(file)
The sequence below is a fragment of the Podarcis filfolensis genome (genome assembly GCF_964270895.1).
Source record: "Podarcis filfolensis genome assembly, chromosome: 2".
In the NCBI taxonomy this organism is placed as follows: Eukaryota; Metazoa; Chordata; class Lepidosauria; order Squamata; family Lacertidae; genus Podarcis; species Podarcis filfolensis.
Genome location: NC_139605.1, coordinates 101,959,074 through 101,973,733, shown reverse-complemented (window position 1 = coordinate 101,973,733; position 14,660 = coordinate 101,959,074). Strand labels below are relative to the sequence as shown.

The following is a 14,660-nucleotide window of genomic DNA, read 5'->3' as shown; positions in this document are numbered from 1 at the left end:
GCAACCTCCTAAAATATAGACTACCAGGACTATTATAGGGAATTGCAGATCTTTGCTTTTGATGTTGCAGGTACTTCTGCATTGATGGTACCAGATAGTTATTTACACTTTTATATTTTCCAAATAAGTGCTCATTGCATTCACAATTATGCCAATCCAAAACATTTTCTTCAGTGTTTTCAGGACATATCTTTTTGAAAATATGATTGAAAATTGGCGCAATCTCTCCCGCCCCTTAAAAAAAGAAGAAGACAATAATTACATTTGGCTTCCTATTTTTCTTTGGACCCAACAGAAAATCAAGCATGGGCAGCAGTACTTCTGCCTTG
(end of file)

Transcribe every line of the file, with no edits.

The sequence below is a fragment of the Podarcis filfolensis genome (genome assembly GCF_964270895.1).
Source record: "Podarcis filfolensis genome assembly, chromosome: 2".
In the NCBI taxonomy this organism is placed as follows: Eukaryota; Metazoa; Chordata; class Lepidosauria; order Squamata; family Lacertidae; genus Podarcis; species Podarcis filfolensis.
Genome location: NC_139605.1, coordinates 101,959,074 through 101,973,733, shown reverse-complemented (window position 1 = coordinate 101,973,733; position 14,660 = coordinate 101,959,074). Strand labels below are relative to the sequence as shown.

The following is a 14,660-nucleotide window of genomic DNA, read 5'->3' as shown; positions in this document are numbered from 1 at the left end:
GCAACCTCCTAAAATATAGACTACCAGGACTATTATAGGGAATTGCAGATCTTTGCTTTTGATGTTGCAGGTACTTCTGCATTGATGGTACCAGATAGTTATTTACACTTTTATATTTTCCAAATAAGTGCTCATTGCATTCACAATTATGCCAATCCAAAACATTTTCTTCAGTGTTTTCAGGACATATCTTTTTGAAAATATGATTGAAAATTGGCGCAATCTCTCCCGCCCCTTAAAAAAAGAAGAAGACAATAATTACATTTGGCTTCCTATTTTTCTTTGGACCCAACAGAAAATCAAGCATGGGCAGCAGTACTTCTGCCTTG